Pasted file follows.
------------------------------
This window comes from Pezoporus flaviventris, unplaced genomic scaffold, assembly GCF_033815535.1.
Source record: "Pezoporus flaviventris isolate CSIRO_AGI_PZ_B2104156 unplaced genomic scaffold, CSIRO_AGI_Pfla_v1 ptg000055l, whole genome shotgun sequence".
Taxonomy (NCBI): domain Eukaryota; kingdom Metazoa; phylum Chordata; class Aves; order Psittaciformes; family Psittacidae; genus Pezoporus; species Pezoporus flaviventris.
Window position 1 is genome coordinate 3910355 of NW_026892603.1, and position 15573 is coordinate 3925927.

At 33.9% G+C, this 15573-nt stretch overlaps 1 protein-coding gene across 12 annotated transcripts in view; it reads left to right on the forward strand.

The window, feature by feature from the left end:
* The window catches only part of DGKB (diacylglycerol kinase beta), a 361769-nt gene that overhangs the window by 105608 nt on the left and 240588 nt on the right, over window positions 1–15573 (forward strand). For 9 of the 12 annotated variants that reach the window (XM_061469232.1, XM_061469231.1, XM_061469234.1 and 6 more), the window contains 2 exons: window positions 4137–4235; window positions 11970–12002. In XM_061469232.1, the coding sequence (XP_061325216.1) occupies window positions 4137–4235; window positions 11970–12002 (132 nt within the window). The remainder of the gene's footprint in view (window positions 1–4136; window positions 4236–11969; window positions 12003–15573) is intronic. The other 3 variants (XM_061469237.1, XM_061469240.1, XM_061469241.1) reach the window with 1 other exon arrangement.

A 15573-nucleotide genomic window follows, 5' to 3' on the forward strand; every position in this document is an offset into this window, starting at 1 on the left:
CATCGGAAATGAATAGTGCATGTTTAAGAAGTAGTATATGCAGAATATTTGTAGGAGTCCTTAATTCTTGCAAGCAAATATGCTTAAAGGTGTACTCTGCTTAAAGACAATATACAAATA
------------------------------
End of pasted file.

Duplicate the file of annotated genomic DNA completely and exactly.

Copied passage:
This window comes from Pezoporus flaviventris, unplaced genomic scaffold, assembly GCF_033815535.1.
Source record: "Pezoporus flaviventris isolate CSIRO_AGI_PZ_B2104156 unplaced genomic scaffold, CSIRO_AGI_Pfla_v1 ptg000055l, whole genome shotgun sequence".
Taxonomy (NCBI): domain Eukaryota; kingdom Metazoa; phylum Chordata; class Aves; order Psittaciformes; family Psittacidae; genus Pezoporus; species Pezoporus flaviventris.
Window position 1 is genome coordinate 3910355 of NW_026892603.1, and position 15573 is coordinate 3925927.

At 33.9% G+C, this 15573-nt stretch overlaps 1 protein-coding gene across 12 annotated transcripts in view; it reads left to right on the forward strand.

The window, feature by feature from the left end:
* The window catches only part of DGKB (diacylglycerol kinase beta), a 361769-nt gene that overhangs the window by 105608 nt on the left and 240588 nt on the right, over window positions 1–15573 (forward strand). For 9 of the 12 annotated variants that reach the window (XM_061469232.1, XM_061469231.1, XM_061469234.1 and 6 more), the window contains 2 exons: window positions 4137–4235; window positions 11970–12002. In XM_061469232.1, the coding sequence (XP_061325216.1) occupies window positions 4137–4235; window positions 11970–12002 (132 nt within the window). The remainder of the gene's footprint in view (window positions 1–4136; window positions 4236–11969; window positions 12003–15573) is intronic. The other 3 variants (XM_061469237.1, XM_061469240.1, XM_061469241.1) reach the window with 1 other exon arrangement.

A 15573-nucleotide genomic window follows, 5' to 3' on the forward strand; every position in this document is an offset into this window, starting at 1 on the left:
CATCGGAAATGAATAGTGCATGTTTAAGAAGTAGTATATGCAGAATATTTGTAGGAGTCCTTAATTCTTGCAAGCAAATATGCTTAAAGGTGTACTCTGCTTAAAGACAATATACAAATA